There are numerous types of sugar, although most people might first think of basic table sugar, the white crystals used in most homes and in much cooking. This sugar is called sucrose and comes from sugar beets or sugarcane. Sucrose appears in other plants, too, along with glucose and fructose. It's actually in every plant since sugar and oxygen are products of photosynthesis. But unlike sugar beets and sugarcane, other plants don't produce sucrose in sufficient quantities for harvesting.
Other types of sugar include:
- Fructose: found in fruits and honey
- Galactose: found in milk and dairy products
- Glucose: found in honey, fruits and vegetables
- Lactose: found in milk, made from glucose and galactose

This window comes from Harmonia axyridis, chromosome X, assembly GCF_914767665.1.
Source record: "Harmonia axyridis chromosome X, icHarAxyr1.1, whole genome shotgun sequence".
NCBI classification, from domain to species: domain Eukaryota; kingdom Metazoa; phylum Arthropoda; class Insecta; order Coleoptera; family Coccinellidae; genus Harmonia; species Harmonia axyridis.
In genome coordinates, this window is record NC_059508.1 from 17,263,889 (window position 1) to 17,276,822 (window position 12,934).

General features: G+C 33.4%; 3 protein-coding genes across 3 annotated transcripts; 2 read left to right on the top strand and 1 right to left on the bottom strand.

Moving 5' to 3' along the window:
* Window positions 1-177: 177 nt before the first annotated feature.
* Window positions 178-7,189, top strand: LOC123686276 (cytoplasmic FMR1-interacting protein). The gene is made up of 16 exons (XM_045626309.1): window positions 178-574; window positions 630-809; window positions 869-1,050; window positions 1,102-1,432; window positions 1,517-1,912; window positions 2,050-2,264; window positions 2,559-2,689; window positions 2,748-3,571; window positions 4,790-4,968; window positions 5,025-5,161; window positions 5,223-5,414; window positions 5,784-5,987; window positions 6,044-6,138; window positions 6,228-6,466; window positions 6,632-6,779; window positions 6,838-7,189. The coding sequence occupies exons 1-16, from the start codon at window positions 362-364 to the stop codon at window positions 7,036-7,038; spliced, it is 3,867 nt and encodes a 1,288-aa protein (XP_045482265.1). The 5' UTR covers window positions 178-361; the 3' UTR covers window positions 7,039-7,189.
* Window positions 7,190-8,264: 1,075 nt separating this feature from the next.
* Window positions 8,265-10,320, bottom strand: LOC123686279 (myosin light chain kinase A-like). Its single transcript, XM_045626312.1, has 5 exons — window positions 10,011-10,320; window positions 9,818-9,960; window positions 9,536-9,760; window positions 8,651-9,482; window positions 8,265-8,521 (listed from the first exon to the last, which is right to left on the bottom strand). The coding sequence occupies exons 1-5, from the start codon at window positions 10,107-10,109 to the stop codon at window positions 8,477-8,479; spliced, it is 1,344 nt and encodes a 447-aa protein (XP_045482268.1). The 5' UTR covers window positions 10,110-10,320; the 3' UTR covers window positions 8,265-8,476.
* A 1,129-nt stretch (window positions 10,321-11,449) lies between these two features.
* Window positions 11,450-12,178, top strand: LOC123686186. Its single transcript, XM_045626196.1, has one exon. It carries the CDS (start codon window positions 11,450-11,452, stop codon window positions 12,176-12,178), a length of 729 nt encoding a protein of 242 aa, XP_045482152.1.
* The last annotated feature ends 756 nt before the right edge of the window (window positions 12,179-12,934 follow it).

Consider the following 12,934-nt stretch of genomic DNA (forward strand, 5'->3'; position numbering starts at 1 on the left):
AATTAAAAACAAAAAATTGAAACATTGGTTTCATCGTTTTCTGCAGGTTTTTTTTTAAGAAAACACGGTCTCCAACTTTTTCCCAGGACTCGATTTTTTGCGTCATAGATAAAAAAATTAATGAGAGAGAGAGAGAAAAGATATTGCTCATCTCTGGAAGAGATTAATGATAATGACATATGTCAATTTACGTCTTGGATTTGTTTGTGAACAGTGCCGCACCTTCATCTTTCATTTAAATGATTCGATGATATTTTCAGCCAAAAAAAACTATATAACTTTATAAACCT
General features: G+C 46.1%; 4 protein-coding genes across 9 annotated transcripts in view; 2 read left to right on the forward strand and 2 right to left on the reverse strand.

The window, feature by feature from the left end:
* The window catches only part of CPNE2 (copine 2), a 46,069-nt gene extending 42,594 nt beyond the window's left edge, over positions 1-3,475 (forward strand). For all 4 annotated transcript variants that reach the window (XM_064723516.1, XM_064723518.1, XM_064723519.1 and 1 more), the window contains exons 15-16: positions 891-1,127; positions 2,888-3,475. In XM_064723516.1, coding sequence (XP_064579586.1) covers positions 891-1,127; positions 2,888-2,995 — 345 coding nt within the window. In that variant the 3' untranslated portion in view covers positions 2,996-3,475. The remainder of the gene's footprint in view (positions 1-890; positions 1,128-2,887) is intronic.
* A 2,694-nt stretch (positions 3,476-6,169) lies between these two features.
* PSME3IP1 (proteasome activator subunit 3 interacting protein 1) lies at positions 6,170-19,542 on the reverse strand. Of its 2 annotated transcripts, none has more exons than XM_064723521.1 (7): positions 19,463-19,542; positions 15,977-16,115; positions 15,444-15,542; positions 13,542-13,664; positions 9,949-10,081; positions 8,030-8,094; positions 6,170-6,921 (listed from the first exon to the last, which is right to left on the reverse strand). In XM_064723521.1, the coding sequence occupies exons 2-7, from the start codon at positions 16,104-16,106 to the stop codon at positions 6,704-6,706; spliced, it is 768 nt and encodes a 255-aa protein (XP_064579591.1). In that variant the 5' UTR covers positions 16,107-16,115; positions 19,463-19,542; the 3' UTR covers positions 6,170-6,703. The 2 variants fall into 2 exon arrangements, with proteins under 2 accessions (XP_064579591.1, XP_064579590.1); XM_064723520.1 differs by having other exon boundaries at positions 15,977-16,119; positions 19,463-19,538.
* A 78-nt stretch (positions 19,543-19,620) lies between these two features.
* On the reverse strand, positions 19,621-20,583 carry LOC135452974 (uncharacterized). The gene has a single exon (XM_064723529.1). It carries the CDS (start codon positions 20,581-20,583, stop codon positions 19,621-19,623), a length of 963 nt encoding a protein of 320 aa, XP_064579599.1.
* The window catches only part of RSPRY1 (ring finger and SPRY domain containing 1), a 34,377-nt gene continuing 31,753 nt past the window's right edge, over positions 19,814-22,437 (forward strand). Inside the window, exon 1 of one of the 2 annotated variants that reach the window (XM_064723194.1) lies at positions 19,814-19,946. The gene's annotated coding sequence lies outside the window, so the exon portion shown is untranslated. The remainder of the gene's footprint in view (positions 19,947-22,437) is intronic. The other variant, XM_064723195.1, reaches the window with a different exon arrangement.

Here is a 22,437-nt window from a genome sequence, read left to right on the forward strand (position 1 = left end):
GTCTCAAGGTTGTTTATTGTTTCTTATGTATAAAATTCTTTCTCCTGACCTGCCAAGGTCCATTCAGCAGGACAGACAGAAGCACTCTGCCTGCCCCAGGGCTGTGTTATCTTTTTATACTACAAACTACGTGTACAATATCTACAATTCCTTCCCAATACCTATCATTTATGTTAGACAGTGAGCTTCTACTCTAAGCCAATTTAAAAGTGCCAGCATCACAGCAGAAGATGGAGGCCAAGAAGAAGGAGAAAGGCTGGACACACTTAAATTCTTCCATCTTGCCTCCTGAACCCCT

- Maltose: found in barley
- Sucrose: made up of glucose and fructose and found in plants
- Xylose: found in wood or straw
Besides beets and cane, sugar also can be derived from honey, many fruits (such as dates and coconuts) and tree saps. Molasses isn't technically a sugar; it's actually a potent black syrup that's a byproduct of when sugar is extracted from beets or sugarcane. White sugar contains almost no molasses, but brown or "raw" sugar contains some. Molasses can also make brown sugar stickier and, of course, a darker shade of brown.
Sugar crystals, particularly white sugar, may come in different granulations. Some common types are:
- Icing: very small crystals that quickly dissolve in liquids or can be used for decorating desserts, like confectioners' sugar
- Caster: larger crystals than icing
- Granulated: basic table sugar, with larger crystals than caster or icing
- Preserving: very coarse sugar used as a preserve in jams and similar confections
On the next page, we'll look at the most popular, and perhaps the most controversial, of sugar substitutes: high-fructose corn syrup.